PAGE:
I decided to look into this a little for a definitive answer on the subject, but I was not able to find one. Here are a few interesting notes from http://www.irs.gov/publications/p969/ar02.html
You can withdraw funds from the account to pay qualified medical expenses even if you have not yet placed the funds in the account.
This sentence is just ambiguous enough that they could support that you should have to pay them back (not YET placed).
Flexible spending accounts are â€œuse-it-or-lose-itâ€ plans. This means that amounts in the account at the end of the plan year cannot be carried over to the next year. However, the plan can provide for a grace period of up to 2Â½ months after the end of the plan year. If there is a grace period, any qualified medical expenses incurred in that period can be paid from any amounts left in the account at the end of the previous year. Your employer is not permitted to refund any part of the balance to you.
This implies that it is illegal for the company mentioned above to refund employees who did not use it all.
A few notes from my FSA site for my job:
Participation in the FSA program ends when you leave the company. If you leave the company mid-year or later, you may be reimbursed for eligible expenses up to 90 days after the end of the plan year, provided the expense was incurred before the date of your termination.
It says nothing about what happens if you leave before mid-year though.
I think this is dependent on your policy. My policy specifies that monies in the FSA when I leave are returned to me (and taxed at that time) and monies overspent will be deducted from my final pay or I will have to repay.
I had an employer ask me to pay back FSA money previously (read $1500 for a well planned LASIK). I explained the use-it-or-lose-it rule and politely declined. Worked out fine.
If you do decide to repay it just to be nice, make sure to have them take it out of your paycheck pretax. If you just write them a check, you’ll be giving up some more money to taxes!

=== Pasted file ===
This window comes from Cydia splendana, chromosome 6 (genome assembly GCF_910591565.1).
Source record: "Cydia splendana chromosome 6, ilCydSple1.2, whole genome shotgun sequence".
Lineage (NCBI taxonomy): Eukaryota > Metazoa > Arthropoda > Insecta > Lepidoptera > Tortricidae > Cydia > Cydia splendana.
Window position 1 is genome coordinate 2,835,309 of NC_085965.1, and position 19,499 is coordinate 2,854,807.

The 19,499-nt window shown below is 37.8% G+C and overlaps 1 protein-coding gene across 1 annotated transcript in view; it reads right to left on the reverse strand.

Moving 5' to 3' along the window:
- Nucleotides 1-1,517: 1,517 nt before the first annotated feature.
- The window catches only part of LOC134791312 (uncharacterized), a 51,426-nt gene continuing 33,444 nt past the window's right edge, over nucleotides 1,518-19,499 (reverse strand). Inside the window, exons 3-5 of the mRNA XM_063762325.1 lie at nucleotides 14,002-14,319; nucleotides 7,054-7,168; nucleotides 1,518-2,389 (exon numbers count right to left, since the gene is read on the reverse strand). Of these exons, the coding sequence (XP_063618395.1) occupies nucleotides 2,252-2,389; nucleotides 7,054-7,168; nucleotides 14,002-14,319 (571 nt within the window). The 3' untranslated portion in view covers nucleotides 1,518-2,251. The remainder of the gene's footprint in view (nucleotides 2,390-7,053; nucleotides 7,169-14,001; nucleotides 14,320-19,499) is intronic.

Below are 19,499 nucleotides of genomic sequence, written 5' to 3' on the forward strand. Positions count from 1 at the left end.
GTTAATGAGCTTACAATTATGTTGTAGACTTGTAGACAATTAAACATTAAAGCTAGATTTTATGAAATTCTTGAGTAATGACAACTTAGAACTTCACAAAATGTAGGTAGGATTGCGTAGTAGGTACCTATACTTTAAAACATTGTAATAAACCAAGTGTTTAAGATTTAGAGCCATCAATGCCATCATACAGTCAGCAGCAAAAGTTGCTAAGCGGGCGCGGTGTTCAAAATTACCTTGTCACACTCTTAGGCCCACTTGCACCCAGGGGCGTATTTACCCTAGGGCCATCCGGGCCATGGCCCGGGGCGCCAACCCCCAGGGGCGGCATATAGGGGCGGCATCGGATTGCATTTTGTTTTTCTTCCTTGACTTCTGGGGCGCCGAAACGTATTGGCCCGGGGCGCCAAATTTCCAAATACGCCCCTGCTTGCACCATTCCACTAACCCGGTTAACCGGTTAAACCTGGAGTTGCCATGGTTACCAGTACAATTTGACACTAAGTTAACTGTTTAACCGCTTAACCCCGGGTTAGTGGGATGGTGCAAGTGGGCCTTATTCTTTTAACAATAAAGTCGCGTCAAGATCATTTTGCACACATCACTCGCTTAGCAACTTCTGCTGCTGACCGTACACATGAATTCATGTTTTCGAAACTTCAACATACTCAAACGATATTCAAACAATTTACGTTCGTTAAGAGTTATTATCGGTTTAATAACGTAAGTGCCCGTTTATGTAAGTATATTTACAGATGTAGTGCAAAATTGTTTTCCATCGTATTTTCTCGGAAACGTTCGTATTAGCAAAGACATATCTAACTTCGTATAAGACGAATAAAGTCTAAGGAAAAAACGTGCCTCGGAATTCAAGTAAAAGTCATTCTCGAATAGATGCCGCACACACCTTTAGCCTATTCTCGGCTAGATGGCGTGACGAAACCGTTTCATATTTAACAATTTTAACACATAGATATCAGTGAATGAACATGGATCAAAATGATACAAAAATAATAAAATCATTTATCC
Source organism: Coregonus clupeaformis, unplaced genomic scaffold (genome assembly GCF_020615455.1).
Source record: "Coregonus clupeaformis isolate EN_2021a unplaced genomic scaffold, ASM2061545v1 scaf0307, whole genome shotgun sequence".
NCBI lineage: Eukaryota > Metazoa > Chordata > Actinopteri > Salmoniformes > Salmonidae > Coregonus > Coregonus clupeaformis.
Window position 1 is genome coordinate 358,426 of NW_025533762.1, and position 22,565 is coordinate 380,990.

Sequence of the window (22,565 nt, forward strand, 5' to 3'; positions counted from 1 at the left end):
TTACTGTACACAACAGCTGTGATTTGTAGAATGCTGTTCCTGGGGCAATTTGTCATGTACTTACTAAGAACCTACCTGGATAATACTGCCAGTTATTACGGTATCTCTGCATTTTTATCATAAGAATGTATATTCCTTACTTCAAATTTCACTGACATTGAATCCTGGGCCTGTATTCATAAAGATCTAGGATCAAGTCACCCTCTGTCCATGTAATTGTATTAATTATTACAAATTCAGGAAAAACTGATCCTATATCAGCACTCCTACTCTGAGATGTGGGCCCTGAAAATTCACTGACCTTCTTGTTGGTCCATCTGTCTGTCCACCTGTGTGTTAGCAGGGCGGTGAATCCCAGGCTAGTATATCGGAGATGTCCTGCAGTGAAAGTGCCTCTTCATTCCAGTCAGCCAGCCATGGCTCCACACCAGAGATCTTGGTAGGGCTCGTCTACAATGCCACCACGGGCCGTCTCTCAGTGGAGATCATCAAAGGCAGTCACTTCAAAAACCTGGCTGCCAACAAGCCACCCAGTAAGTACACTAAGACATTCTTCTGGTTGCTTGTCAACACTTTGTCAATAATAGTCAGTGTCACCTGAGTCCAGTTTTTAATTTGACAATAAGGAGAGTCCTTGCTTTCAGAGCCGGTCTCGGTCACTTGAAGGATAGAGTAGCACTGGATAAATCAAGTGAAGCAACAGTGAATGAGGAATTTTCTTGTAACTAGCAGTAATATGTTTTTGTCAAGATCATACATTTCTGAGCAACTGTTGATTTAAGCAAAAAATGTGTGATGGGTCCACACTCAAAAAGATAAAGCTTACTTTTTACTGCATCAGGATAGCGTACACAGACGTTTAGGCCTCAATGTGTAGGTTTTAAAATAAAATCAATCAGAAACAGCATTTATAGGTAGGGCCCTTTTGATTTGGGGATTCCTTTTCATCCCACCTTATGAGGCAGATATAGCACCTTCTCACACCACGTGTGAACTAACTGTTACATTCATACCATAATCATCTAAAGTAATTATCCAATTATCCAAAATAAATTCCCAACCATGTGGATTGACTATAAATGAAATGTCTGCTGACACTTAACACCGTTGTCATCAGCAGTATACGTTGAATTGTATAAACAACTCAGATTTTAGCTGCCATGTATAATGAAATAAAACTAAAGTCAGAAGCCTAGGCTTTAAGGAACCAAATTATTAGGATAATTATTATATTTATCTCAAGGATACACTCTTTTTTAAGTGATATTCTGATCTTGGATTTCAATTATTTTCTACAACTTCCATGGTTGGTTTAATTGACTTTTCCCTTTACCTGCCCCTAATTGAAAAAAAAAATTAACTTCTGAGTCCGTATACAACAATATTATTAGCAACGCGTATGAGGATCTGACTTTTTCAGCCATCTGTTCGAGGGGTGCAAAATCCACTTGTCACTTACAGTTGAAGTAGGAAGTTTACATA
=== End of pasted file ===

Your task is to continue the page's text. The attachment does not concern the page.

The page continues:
(Remember though, the employer would not return your unused money, “just to be nice.”)
If it is a small amount of money (less than $100 or so), I might pay it back just so that I would not be leaving on a bad note in case I needed recommendations or a job there again in the future. If it was a substantial amount of money though, I would politely refuse to sign the form. If they pushed the subject, I would tell them that I would be glad to pay it back if they could show me a law or contract that I signed which forced me to do so. If they could not and still pushed the issue, I would either just blow it off or consider contacting a lawyer for more information on my options (especially if it were thousands of dollars).
We would need more info from this person, such as the agreement he signed when he started the FSA. If it says somewhere in there about termination and over-spent funds, then they can probably get it back, either with that form or through collections.
I’m dealing with a similar situation with my former employer over education assistance. Unfortunately, i have to pay it back. Hmm, maybe I’ll write about that now…
I looked into this before leaving an employer and other than the situation the questioner asked (where you sign to pay back any overspending) I have not found a legal means for an employer to come after you for the money. Maybe it is in the fine print of your agreement. Fortunately for me it was not there at the company I used to work for.